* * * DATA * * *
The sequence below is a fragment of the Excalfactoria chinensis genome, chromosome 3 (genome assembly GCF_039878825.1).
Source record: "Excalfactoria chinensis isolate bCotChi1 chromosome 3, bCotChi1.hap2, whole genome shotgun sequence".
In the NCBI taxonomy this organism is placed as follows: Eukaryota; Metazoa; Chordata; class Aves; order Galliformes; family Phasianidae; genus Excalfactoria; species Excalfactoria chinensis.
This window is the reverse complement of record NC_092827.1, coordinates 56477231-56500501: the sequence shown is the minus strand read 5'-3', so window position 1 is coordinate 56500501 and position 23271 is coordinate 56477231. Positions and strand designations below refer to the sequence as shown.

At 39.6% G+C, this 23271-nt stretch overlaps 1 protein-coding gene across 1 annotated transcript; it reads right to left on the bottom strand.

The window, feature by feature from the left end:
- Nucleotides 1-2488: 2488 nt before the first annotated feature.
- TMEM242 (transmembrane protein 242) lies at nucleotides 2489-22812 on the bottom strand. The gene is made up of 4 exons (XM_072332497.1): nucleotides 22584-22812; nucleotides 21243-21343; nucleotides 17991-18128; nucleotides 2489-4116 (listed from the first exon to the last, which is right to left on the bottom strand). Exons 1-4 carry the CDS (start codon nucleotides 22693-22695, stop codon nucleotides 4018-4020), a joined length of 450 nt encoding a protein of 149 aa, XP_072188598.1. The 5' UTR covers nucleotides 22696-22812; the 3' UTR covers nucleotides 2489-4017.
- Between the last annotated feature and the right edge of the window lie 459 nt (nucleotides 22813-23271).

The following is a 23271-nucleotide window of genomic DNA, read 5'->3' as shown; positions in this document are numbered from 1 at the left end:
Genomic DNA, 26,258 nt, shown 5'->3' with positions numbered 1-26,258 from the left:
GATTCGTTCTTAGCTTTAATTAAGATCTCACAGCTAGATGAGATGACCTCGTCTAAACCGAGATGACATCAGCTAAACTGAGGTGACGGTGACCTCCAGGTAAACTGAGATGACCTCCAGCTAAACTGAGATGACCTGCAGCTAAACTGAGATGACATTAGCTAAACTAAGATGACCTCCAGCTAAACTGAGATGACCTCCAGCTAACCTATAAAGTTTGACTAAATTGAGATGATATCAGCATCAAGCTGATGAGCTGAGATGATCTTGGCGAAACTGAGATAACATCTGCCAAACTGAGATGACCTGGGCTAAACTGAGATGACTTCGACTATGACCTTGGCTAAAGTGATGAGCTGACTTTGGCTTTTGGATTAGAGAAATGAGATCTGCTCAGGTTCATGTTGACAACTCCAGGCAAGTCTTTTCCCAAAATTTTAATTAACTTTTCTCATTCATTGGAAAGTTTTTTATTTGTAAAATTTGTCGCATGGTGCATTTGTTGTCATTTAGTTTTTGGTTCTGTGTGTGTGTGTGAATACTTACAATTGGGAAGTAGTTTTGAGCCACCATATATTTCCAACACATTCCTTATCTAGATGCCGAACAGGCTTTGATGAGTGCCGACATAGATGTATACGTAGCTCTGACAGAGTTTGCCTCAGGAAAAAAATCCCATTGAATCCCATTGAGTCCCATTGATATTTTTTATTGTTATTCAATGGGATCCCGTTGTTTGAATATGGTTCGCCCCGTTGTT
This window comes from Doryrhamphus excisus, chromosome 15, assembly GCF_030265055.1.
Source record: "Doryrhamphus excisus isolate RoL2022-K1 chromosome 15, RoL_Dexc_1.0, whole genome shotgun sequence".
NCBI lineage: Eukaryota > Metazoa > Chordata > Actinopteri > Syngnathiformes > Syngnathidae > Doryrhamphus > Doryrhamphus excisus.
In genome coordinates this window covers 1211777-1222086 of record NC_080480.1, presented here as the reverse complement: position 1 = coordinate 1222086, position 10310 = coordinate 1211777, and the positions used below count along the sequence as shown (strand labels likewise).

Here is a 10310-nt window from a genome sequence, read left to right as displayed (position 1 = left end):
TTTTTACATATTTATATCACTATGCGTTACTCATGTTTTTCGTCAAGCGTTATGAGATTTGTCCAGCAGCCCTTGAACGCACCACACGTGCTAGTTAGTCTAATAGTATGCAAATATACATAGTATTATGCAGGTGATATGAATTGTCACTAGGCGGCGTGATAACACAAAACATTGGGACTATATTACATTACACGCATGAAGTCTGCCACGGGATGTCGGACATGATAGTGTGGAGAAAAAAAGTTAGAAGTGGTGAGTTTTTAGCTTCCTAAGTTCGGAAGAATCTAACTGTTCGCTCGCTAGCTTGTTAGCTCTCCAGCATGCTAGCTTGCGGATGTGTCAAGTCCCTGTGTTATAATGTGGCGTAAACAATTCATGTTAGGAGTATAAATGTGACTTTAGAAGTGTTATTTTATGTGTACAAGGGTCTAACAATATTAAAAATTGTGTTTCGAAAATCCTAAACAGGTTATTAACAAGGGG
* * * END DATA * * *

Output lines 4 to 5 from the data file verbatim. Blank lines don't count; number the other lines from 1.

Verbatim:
This window is the reverse complement of record NC_092827.1, coordinates 56477231-56500501: the sequence shown is the minus strand read 5'-3', so window position 1 is coordinate 56500501 and position 23271 is coordinate 56477231. Positions and strand designations below refer to the sequence as shown.

At 39.6% G+C, this 23271-nt stretch overlaps 1 protein-coding gene across 1 annotated transcript; it reads right to left on the bottom strand.